By Barry Robertson –
Before the coming of the Internet, the telephone or the telegraph, the quickest way to send a message was to jump on a fast horse with stamina and hit the trail.
So it was that the Pony Express was born in April, 1860, linking St. Joseph, Missouri, with Sacramento, California. Making it all worthwhile were the state’s fabulously rich goldfields and easy ferry access to the boomtown of San Francisco – already, after just ten years in the Union, the 15th largest city in the nation. Sleepy little Los Angeles wasn’t even on the top 100 list.
The route was long and arduous; 1,900 miles, traversed by a 24/7 chain of riders, the most famous of whom was Buffalo Bill. Yep, that Buffalo Bill.
Each rider switched horses six or seven times a day on a hell-for-leather shift of 60-75 miles. Just thinking about it kinda makes a person reach for the liniment.
Not only long and arduous, the journey was also dangerous. So much so that the company’s recruiting ads stressed a preference for orphans who were “willing to risk death daily.”
As if this wasn’t daunting enough, riders had to swear an oath that would send modern HR departments scrambling to lawyer-up in anticipation. It read, in part:
“I do hereby swear, before the Great and Living God, that … I will, under no circumstances, use profane language, that I will drink no intoxicating liquors, that I will not quarrel or fight with any other employee of the firm … so help me God.” (Wikipedia)
In the end, it wasn’t the danger, the morality clause – or the HR department – that did in the company, but progress. Upon the completion of the transcontinental telegraph in 1861, it folded after only 18 short but glorious months of operation.
Still, the Pony Express rider lives on as a symbol of independence, toughness and daring. Even today, in the comfort of cozy, climate controlled offices in trendy ad agency enclaves around the country, there are still assignments available for orphans (preferred) willing to risk death daily. You know, the kind of gutsy undertakings from which lesser mortals shrink.
For example, devising advertising campaigns aimed at Boomers.
The 2016 Millennial Wunderkinder challenge: create a Boomer ad campaign
What more dangerous, career-ending decision could there be for any young Madison Avenue Wunderkind than suggesting a mainstream brand campaign targeting Boomers?
It’s a radical, edgy idea – no doubt about it. And everyone knows edgy is the fast track to the C-Suite these days, but, c’mon, advertise to Boomers? Even in adland, edgy has its limits.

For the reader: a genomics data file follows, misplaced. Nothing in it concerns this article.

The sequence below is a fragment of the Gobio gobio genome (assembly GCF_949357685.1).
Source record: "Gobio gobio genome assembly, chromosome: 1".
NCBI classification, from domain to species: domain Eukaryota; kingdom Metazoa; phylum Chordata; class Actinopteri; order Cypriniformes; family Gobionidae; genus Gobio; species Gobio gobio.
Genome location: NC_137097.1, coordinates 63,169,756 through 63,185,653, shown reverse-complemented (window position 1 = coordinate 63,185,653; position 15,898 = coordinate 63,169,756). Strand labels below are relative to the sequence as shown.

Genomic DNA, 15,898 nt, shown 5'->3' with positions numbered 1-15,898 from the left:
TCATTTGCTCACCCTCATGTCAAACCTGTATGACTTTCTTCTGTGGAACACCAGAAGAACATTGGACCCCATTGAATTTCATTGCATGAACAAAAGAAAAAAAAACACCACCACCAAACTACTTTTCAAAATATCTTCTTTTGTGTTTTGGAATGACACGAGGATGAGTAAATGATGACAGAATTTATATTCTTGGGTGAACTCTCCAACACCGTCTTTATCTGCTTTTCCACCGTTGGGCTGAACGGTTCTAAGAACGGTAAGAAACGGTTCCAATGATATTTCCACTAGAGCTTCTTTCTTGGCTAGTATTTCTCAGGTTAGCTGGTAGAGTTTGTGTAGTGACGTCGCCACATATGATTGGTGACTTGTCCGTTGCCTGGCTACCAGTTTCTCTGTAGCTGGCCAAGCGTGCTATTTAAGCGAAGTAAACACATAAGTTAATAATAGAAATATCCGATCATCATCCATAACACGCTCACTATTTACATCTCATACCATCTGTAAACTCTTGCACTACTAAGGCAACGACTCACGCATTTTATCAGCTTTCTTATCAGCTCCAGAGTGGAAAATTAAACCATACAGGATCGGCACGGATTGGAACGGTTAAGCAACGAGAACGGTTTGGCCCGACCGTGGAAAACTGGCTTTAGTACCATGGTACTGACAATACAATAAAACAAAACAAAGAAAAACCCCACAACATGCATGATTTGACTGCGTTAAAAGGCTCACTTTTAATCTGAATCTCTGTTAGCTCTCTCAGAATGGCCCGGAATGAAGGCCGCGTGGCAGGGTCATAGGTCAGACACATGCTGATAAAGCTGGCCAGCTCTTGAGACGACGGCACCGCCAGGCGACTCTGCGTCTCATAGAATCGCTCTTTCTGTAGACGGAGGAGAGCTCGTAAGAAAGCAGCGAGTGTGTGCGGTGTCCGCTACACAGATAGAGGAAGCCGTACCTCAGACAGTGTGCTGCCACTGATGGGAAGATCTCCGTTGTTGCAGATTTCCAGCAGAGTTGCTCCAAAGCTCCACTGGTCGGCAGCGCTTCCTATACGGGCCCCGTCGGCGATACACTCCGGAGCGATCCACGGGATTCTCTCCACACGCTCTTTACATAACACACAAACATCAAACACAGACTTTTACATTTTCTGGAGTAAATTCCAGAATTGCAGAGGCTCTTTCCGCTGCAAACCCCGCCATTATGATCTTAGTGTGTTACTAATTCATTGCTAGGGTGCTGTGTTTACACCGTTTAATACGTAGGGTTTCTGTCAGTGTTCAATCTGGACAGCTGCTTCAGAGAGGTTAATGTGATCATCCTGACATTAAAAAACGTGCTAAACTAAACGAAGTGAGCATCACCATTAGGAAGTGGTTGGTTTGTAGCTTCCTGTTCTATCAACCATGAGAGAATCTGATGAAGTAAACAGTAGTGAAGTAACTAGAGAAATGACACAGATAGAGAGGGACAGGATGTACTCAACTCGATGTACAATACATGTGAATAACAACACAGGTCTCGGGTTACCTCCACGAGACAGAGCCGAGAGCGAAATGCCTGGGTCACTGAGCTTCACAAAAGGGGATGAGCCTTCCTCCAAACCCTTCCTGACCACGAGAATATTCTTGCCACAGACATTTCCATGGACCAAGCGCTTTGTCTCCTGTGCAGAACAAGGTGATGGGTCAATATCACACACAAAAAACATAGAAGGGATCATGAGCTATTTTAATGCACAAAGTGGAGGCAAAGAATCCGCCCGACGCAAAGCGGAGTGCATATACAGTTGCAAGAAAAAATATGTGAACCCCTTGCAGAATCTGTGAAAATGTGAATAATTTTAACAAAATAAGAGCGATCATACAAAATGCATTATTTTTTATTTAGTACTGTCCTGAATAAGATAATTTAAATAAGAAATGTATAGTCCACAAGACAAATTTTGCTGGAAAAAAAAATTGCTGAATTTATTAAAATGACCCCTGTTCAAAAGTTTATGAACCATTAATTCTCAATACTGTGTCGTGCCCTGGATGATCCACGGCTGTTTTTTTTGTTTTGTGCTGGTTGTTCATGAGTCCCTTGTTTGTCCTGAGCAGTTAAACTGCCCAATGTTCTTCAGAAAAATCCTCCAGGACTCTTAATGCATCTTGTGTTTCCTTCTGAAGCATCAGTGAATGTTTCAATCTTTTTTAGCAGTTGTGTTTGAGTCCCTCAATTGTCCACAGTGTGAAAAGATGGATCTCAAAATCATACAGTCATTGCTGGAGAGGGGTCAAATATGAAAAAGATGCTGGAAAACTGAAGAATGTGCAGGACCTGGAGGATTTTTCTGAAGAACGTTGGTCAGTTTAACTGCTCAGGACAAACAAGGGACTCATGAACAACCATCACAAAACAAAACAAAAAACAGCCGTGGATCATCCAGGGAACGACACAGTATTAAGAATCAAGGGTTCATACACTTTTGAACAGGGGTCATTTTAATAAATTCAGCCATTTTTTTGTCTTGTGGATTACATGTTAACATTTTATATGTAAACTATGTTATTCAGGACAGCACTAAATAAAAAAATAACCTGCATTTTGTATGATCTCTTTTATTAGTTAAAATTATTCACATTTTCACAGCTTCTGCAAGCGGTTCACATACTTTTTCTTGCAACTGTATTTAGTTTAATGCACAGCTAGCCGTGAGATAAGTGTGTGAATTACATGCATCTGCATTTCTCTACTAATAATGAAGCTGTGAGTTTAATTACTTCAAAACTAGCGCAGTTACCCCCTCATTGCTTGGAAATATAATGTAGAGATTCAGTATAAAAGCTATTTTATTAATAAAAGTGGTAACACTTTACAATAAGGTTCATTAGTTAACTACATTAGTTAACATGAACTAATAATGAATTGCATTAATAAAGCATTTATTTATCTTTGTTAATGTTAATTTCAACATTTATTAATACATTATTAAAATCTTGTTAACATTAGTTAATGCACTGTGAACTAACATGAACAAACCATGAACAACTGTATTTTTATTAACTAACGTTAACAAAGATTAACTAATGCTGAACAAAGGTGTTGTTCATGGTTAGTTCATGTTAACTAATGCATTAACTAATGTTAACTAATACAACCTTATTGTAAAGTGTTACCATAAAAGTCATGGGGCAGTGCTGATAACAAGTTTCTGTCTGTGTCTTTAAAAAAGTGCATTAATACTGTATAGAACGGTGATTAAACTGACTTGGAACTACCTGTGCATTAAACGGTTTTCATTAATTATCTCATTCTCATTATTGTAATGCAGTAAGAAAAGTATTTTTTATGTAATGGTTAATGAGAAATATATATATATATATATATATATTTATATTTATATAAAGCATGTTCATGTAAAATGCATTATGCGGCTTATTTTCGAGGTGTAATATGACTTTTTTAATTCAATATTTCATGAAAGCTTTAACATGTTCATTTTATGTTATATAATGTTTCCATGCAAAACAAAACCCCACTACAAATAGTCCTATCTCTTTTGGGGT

For decades now, conventional marketing wisdom has drummed into young ad-minds the myth that, after age fifty, American consumers are no longer adaptable enough to switch brands or develop new buying patterns. Except of course, for a lemming-like rush on frame walkers and mobility scooters to buy adult incontinence undergarments and medications.
So why waste budgets on relics whose buying behavior was fixed back in the olden days?
Today’s over-fifty marketplace is even richer than California in its Gold Rush heyday. The state accounted for 72% of all U.S. gold production in the 1850s (U.S. Bureau of Mines) while today’s 50+ space owns 80% of U.S. household net worth.
So it’s no surprise that consumers over fifty represent a huge bonanza for mainstream brands. But the rich mother lode is hidden away – only the easy pickings, aka the 18-49 demo, are in plain view. Shiny, pretty little nuggets, for sure, but only 20% of the potential wealth.
Like Old California, the Boomer-Plus market is a place for visionaries, brawny thinkers and winners. Surely, somewhere out there are a few daring, disruptive Millennials with enough moxie to blaze the trail to success beyond the frontier – risking career death daily along the way, of course.
The reward? A market of around 110 million consumers – the third largest economy in the world after the U.S. and China – who buy half of all of the new cars sold in America, 60% of CPGs, two-thirds of home improvement products/services and represent the fastest growing demo for smartphones and iPads/tablets.
Best of all, there is almost no competition; mainstream brands spend only about 5% of their ad budgets on actively targeting the fifty-plus arena (Nielsen).
Eureka! It’s time for a new Gold Rush.